Addiction fundamentally changes the way a person’s mind and body works. Priorities change and self-care is often neglected in favor of substance abuse. Recovery not only focuses on helping a person rid themselves of the mind and mood-altering effects of drugs and alcohol, but also prioritizes helping a person obtain a sense normal functioning. There are numerous tools utilized through the course of recovery to help achieve this, and yoga and meditation can be fundamental in achieving this both early in recovery and throughout the entire journey.
Addiction can be largely fueled by mental and emotional experiences. Self-medication is common and substances are often used as a means of escape from the stresses of daily life. Without the ability to use drugs and alcohol, a person in treatment must learn new, healthy ways to cope with the inevitable difficulties they will eventually face. Yoga and meditation provide an avenue for releasing tension and stress while strengthening the mind and body. The benefits of yoga and meditation improve recovery outcomes and help establish behaviors that support sobriety throughout life.
There are countless approaches to yoga that can suit anyone. Even beginners can find benefits through breathing exercises, movement sequences, and postures designed to stretch and strengthen the body. Some of the benefits of yoga many people experience include:
- Increased flexibility
- Improved strength
- Muscle toning
- Weight loss
- Increased energy levels
- Improved respiration and circulatory health
- Strengthened athletic ability
Yoga can help relieve pain from some chronic conditions including back pain, carpal tunnel syndrome, and headaches. It is also known to reduce blood pressure and insomnia. Many find that yoga can help relieve stress as well and improve mental clarity. Through focused breathing and concentration, body awareness improves helping many people become more aware of their physical and mental needs.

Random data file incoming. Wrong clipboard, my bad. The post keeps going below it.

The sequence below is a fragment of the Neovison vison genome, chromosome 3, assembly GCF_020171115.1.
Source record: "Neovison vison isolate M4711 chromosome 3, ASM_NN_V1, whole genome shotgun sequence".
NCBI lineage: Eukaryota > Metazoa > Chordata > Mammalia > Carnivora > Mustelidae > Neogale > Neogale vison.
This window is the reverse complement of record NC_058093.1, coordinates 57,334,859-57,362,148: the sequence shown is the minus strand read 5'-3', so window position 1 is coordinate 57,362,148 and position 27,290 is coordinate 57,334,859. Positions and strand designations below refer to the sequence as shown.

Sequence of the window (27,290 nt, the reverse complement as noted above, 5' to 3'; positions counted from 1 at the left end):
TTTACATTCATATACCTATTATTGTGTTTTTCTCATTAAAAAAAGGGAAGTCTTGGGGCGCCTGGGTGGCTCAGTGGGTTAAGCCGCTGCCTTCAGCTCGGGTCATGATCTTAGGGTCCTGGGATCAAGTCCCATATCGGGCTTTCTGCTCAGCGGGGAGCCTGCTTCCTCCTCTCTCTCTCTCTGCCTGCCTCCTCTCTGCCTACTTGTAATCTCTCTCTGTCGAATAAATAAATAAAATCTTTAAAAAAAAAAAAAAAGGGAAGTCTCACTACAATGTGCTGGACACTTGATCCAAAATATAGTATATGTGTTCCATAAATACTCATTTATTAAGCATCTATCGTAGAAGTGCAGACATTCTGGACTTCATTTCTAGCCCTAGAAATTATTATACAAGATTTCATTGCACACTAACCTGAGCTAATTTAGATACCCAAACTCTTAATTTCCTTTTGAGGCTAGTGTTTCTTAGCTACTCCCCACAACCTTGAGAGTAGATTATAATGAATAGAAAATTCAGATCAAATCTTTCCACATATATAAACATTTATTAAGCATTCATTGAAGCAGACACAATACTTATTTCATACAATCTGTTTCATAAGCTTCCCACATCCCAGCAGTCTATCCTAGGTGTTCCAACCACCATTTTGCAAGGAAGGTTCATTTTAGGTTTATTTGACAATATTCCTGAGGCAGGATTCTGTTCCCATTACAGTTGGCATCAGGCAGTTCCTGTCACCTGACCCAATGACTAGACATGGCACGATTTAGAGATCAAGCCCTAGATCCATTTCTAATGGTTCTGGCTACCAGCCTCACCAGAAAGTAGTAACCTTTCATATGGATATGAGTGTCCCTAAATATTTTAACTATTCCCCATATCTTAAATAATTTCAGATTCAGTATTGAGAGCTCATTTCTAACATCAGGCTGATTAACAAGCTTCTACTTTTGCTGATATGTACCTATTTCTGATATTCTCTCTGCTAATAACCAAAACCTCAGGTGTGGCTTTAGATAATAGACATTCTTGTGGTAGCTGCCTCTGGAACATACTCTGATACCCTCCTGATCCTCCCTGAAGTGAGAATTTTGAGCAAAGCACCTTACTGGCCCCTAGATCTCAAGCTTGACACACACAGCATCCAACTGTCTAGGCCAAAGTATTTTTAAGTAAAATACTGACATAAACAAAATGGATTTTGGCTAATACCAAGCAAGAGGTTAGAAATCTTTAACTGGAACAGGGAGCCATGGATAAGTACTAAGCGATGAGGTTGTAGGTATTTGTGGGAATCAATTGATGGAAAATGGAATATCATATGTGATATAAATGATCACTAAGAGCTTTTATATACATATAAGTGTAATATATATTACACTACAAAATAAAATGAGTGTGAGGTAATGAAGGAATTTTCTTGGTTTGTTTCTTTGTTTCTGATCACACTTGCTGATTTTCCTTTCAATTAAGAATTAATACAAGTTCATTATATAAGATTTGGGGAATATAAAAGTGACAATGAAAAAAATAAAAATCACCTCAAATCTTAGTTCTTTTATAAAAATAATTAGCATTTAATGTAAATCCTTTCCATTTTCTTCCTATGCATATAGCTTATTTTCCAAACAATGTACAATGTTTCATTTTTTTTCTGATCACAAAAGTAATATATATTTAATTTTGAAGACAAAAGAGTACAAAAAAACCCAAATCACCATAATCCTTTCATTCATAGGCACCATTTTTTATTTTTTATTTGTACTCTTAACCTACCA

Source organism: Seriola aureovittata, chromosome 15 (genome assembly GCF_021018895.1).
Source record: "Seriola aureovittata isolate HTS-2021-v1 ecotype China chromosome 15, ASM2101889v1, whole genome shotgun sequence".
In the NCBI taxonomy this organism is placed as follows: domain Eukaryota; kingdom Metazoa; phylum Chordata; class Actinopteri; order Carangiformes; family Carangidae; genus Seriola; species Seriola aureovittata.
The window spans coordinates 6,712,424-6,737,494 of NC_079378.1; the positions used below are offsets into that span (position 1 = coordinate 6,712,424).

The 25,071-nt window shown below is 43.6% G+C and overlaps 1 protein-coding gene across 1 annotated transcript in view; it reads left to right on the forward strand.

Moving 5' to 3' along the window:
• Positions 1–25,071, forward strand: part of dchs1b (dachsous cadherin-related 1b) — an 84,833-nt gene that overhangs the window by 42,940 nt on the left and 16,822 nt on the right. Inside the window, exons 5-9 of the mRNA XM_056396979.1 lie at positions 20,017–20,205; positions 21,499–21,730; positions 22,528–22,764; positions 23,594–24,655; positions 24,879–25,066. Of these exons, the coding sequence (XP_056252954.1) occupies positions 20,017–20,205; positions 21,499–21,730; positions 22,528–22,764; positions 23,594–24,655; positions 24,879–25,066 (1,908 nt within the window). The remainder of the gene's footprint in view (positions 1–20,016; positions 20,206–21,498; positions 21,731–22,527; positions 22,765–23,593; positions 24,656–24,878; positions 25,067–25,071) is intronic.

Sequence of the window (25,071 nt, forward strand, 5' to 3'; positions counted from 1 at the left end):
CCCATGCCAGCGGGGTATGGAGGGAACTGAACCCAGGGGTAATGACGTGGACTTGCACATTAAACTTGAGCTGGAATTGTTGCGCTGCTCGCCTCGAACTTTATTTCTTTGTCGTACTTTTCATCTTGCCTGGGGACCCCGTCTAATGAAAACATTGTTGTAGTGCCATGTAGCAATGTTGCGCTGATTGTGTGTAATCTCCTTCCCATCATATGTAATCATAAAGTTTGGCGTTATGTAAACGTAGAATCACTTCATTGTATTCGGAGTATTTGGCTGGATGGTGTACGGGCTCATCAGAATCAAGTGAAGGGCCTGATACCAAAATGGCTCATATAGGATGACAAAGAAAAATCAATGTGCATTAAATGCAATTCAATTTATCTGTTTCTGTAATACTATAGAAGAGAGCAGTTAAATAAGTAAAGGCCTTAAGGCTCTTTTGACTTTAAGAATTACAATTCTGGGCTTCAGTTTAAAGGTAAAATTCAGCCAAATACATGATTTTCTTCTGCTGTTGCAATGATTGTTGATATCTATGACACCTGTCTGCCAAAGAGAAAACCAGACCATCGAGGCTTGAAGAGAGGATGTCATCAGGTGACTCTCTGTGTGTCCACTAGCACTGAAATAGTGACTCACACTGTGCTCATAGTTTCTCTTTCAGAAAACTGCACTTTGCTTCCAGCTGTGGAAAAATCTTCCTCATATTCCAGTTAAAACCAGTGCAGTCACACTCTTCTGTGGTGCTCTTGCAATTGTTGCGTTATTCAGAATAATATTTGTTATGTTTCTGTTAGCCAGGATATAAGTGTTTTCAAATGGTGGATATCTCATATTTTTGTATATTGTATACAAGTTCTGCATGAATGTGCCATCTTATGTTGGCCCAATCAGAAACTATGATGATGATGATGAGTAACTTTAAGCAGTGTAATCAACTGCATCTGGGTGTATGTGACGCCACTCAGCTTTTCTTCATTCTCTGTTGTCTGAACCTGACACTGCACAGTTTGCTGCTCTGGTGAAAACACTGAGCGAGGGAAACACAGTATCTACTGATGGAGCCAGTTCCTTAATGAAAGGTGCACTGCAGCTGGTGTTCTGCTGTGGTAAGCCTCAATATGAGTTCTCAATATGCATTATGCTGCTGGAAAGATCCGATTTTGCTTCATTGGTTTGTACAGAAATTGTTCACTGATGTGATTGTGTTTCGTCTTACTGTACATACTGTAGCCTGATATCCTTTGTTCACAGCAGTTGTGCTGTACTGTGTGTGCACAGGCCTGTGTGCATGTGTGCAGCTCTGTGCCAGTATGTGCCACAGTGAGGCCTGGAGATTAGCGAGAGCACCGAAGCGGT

Yoga is often coupled with meditation because it helps relax the mind and encourages participants to redirect their thoughts. In recovery, especially early on, the experience of withdrawal and learning to come to terms with sobriety can leave many struggling with mental and emotional difficulty. By focusing inward, calming the mind, and become more aware of oneself, meditation can help improve mood and reduce stress levels.
Meditation has numerous benefits that helps many overcome stressors and triggers that can cause relapse. Some of these benefits include:
- Reduced stress levels
- Less anxiety
- Increased self-awareness
- Improved attention span
- Improved quality of sleep
- Reduced pain
- Decreased blood pressure
Specifically, in addiction recovery, meditation can improve control over impulses and thoughts that trigger addictive behaviors. Meditation can help strengthen willpower, control compulsions, and allow people to have a better understanding about how their thoughts and emotions can drive addiction. Because meditation requires a person to redirect their thoughts, many find that they are able to reduce the impulses that drive dependencies and habits.
While yoga and meditation alone will not stop addiction, it can provide many with the tools needed to strengthen their experiences in recovery. Many people find early in recovery that they have much more time on their hands. Cutting off relationships with substance-abusing peers and no longer having substance abuse as a means of occupying their time can leave many people experiencing boredom, anxiety, and other emotions that can trigger relapse. The development of healthy interests and activities can help pass the time and motivate those in treatment.
Yoga and meditation promote physical and mental health in a way that improves recovery outcomes. Not only does it help restore a person’s connection with their inner self, but it also helps them restore relationships with others. Improved mental and physical functioning can help provide the clarity of mind needed to focus on the most important aspects of recovery. It can help restore a sense of identity that enables a person to move forward in developing a life not dependent on the use of substances to feel normal. Best of all, it can be practiced anywhere at any time, alone or in groups, allowing a person to make time to self-reflect and become part of a supportive community.